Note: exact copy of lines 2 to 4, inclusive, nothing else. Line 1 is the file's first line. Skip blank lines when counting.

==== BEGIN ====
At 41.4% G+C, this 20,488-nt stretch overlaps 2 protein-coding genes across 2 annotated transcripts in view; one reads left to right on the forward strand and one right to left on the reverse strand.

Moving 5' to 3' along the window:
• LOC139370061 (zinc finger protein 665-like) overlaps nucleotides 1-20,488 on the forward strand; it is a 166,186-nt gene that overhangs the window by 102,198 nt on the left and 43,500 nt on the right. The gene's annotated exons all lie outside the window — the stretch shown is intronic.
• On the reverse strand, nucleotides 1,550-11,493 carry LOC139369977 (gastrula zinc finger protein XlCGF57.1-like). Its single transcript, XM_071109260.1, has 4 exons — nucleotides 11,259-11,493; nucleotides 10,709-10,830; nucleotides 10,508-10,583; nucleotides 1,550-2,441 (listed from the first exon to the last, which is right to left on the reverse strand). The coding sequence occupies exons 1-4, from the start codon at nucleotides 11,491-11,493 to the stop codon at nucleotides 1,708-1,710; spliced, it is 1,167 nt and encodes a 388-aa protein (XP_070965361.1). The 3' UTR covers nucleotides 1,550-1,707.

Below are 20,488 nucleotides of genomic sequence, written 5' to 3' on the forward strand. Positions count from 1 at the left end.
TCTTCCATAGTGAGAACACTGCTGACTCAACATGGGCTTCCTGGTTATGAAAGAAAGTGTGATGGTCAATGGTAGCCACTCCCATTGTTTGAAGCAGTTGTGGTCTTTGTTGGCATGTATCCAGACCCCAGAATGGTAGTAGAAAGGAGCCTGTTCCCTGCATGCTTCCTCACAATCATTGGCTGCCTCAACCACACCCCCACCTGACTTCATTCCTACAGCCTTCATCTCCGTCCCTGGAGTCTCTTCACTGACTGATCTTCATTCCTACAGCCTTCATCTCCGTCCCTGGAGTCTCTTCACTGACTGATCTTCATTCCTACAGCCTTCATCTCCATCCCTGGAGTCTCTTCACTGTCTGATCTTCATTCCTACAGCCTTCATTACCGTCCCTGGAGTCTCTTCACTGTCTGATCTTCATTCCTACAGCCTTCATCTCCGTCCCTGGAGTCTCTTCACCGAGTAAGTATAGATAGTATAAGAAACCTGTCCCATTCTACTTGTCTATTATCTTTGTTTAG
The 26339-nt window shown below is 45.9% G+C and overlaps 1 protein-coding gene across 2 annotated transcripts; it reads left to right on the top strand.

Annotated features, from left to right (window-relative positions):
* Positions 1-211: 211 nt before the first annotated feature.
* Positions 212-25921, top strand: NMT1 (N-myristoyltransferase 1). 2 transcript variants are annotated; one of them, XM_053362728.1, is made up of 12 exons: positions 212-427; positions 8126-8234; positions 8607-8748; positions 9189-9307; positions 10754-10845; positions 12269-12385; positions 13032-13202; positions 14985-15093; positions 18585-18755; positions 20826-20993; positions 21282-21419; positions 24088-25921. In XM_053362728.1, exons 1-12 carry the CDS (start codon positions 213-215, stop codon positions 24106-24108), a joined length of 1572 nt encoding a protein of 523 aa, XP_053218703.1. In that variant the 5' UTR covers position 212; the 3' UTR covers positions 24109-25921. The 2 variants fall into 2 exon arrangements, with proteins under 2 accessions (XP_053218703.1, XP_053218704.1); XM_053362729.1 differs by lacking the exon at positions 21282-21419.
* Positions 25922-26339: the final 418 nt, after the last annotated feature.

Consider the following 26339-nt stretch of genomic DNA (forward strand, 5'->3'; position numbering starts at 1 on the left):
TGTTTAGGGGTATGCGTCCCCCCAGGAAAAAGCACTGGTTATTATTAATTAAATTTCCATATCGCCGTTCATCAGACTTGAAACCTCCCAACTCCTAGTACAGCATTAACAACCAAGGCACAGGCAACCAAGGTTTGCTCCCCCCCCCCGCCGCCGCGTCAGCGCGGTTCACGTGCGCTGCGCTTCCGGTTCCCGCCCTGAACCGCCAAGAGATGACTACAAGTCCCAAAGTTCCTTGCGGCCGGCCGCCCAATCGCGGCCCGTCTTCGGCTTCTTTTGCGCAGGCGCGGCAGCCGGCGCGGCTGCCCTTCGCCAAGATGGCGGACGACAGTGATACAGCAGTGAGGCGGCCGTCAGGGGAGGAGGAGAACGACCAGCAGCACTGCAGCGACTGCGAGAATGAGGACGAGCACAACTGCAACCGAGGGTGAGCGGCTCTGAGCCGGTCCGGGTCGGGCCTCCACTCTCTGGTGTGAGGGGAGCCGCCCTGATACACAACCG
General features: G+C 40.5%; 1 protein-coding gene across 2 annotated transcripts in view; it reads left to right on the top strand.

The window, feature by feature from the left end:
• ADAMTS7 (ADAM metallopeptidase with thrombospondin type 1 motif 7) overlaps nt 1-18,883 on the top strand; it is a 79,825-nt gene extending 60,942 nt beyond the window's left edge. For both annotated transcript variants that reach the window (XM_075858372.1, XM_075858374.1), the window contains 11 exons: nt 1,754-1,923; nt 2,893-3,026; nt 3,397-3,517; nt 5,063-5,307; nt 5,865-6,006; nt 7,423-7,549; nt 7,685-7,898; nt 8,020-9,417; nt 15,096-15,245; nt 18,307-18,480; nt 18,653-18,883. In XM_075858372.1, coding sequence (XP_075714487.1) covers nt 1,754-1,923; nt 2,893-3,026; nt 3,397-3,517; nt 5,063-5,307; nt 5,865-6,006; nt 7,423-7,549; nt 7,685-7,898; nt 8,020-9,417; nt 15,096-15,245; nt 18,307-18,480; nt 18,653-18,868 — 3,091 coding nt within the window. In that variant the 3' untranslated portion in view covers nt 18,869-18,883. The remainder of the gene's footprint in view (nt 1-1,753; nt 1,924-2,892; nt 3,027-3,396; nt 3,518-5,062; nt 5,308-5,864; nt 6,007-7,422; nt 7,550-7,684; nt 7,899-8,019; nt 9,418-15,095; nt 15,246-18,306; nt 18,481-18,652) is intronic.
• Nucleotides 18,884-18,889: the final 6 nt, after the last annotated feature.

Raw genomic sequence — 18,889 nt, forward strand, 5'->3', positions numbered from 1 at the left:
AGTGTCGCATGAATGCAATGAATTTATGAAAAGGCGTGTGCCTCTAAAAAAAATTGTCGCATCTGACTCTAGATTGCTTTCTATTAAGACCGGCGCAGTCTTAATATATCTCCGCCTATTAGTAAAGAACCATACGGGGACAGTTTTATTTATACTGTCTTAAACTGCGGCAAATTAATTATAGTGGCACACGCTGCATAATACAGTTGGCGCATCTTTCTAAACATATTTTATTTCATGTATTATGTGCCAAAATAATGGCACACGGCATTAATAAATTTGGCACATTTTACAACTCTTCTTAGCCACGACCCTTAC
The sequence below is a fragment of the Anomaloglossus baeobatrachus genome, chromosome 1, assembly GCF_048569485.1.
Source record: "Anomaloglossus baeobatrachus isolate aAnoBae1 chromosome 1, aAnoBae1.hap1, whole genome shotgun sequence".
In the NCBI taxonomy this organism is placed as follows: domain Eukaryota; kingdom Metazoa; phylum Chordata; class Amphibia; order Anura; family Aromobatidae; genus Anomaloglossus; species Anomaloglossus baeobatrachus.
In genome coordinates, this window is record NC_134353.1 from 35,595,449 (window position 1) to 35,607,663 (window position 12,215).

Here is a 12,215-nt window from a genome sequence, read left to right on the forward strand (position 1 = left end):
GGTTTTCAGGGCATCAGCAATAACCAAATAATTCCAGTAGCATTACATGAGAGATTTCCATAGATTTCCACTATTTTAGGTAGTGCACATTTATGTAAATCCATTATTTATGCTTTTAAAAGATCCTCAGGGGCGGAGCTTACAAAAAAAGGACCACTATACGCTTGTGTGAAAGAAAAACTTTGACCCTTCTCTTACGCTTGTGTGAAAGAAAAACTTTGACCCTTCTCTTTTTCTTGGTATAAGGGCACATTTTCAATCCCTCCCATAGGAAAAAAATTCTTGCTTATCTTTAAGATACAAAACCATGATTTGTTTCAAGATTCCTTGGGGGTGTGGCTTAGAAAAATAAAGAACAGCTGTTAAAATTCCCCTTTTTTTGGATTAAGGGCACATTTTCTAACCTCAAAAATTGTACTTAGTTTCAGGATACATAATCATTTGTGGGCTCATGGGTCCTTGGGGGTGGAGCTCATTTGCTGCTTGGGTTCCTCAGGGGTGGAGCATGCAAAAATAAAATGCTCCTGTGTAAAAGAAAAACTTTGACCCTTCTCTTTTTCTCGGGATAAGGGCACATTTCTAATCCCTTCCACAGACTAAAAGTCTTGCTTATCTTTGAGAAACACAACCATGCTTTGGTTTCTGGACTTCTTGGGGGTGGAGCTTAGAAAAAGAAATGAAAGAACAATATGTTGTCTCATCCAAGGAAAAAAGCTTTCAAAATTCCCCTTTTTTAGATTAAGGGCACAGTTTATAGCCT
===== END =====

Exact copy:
Moving 5' to 3' along the window:
• LOC139370061 (zinc finger protein 665-like) overlaps nucleotides 1-20,488 on the forward strand; it is a 166,186-nt gene that overhangs the window by 102,198 nt on the left and 43,500 nt on the right. The gene's annotated exons all lie outside the window — the stretch shown is intronic.
• On the reverse strand, nucleotides 1,550-11,493 carry LOC139369977 (gastrula zinc finger protein XlCGF57.1-like). Its single transcript, XM_071109260.1, has 4 exons — nucleotides 11,259-11,493; nucleotides 10,709-10,830; nucleotides 10,508-10,583; nucleotides 1,550-2,441 (listed from the first exon to the last, which is right to left on the reverse strand). The coding sequence occupies exons 1-4, from the start codon at nucleotides 11,491-11,493 to the stop codon at nucleotides 1,708-1,710; spliced, it is 1,167 nt and encodes a 388-aa protein (XP_070965361.1). The 3' UTR covers nucleotides 1,550-1,707.